Being viewed as less sympathetic than women by default has obvious Unfortunate Implications for men: in general, it is more socially/feministically acceptable for women to seek help or support from others, and they're more likely to actually get it. More than that, though, this trope contributes to systematic social problems that disproportionately affect men. Men are more likely than women to be homeless, to be victims of violent crime, and to be injured or killed in workplace accidents. Many countries, though no longer all, refuse to officially assign female troops to combat units (although non-combat troops frequently do end up in combat anyway); not only is every army in the world willing to put men on the front lines, men are often considered to have an obligation to defend their country in combat and may be pressured to join up, or even conscripted. Outside of war, men are often viewed as cowards if they shrink from fistfights, and if a man and woman are attacked by a criminal, he tends to be viewed as responsible for protecting her, regardless of whether she's actually more capable. A man who faces a problem like Domestic Abuse is often either actively disbelieved if he goes to the authorities, or told that he ought to be able to handle it on his own; if he does get help, he's likely to feel ashamed of it. This leads to the Fridge Logic of an abused man being expected to take care of himself, but if he does, and he defends himself, then he's a total bastard for raising a hand against a female, and if he doesn't, then he's a coward and doesn't deserve sympathy. And good luck drawing attention to these problems; advertising a social issue by pointing out how it affects women is more likely to draw public sympathy and inspire action. However, the trope also has subtler Unfortunate Implications for women. Women get automatic audience sympathy for the same reason children do: they're viewed as fundamentally helpless, passive and innocent as well as ineffectual, incapable and utterly incompetent in any given situation, not as adults who can take care of themselves. Crimes against women are considered especially horrific because it's assumed that female victims could not possibly have been capable of defending themselves. Similarly, female villains are viewed as redeemable because they often aren't really taken seriously as villains in the first place – a woman can't possibly pose a real threat, or be truly accountable for her actions. And since male characters must get the chance to earn audience sympathy by proving how capable they are, female characters are rarely given the same narrative opportunities to be heroic. This is one reason why male protagonists are much more common in many genres: male characters are more likely to have agency, personal conflict and capacity for growth, whereas female characters are often two-dimensionally perfect, static and passive. Thus, the female characters are reduced to plot devices that inspire male characters to action – they get killed off, giving men a reason to prove their manhood by avenging them; or they provide sage advice about being in touch with one's emotions; or they prop themselves up as trophies to reward male characters who've proven themselves worthy. In Real Life, this trope can also be outright nasty - forcing men to work to an early grave, while misleading the women into believing the men are out for their bodies, leaving them, essentially, in "feminine" jobs. This all ties in with the age-old gynocentric tradition of the helpless, childlike woman who has little responsibility but the raising of children and the manly man who works himself to an early grave so she never has to. Women who defied this were oft met with scorn from both their less-proactive peers, who may have been scared of being forced to be like her, and their male protectors "How dare you scare my woman!" A woman may be praised for doing something masculine and no one may care if she wears male clothing. If a man dresses up like a woman and attempts to step into traditionally female roles, such as being a nurse, elementary teacher or stay-at-home parent then he may be mocked for being a "girl/fag" or told that he needs to "man up".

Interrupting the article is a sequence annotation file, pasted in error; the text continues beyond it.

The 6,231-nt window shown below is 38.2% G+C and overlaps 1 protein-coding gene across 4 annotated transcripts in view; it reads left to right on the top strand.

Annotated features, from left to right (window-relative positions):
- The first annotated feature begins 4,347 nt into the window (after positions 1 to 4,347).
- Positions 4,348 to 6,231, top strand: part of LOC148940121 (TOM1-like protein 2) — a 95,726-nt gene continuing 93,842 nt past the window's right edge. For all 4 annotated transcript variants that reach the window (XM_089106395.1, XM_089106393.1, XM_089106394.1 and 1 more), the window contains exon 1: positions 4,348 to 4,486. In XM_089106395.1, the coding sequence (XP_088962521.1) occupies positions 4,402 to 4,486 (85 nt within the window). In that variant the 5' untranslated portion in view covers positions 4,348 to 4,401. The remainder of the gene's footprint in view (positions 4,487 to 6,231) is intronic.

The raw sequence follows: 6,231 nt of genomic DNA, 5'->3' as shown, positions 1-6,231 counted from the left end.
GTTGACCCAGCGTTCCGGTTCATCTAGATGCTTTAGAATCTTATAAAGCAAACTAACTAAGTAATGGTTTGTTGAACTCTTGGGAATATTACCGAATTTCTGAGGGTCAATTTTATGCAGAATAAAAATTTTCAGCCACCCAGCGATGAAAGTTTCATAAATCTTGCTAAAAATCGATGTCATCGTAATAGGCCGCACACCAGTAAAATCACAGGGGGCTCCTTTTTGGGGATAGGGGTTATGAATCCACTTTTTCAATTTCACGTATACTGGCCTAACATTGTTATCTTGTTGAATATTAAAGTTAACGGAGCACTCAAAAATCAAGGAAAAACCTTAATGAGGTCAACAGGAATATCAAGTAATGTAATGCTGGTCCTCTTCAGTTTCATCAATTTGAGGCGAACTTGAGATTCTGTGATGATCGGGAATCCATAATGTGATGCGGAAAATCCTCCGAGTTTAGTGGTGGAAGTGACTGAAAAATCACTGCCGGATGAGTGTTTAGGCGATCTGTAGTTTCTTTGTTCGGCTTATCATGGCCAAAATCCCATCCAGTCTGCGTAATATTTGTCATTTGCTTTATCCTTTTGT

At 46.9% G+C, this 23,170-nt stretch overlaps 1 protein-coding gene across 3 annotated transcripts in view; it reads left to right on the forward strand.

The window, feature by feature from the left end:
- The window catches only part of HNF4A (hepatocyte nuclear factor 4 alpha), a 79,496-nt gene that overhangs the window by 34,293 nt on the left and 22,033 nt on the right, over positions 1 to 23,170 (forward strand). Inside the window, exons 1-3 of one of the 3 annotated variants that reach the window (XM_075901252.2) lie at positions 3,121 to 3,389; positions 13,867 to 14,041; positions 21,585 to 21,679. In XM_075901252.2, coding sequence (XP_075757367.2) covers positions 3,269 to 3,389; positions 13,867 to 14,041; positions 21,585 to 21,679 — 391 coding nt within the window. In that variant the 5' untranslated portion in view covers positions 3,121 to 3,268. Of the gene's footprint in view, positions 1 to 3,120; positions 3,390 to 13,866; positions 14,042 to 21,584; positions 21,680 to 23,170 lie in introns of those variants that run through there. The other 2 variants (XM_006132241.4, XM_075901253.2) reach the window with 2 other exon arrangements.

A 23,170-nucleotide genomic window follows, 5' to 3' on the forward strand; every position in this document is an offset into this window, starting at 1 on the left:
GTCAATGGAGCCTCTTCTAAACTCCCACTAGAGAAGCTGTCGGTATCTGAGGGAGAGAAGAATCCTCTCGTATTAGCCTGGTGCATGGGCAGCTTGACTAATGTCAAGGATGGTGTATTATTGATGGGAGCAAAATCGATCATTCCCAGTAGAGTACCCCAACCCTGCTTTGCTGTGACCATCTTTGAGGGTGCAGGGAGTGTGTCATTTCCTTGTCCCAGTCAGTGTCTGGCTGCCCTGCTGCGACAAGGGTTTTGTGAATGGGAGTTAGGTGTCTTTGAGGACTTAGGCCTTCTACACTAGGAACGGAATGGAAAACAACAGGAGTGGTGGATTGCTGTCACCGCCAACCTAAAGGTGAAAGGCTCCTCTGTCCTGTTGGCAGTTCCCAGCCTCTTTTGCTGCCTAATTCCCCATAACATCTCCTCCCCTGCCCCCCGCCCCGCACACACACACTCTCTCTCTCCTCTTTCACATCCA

There are a lot of related tropes:
Fun questions to think about
1. Is the dead female character an anonymous extra? 2. If so, was her death considered no more noteworthy than the deaths of other anonymous male extras? 3. Was the female character's death classifiable as gorn? Was it on screen? 4. Was her killer a male protagonist and did he retain audience sympathy? Answer 'yes' to all four, and, congrats, you've got a complete aversion.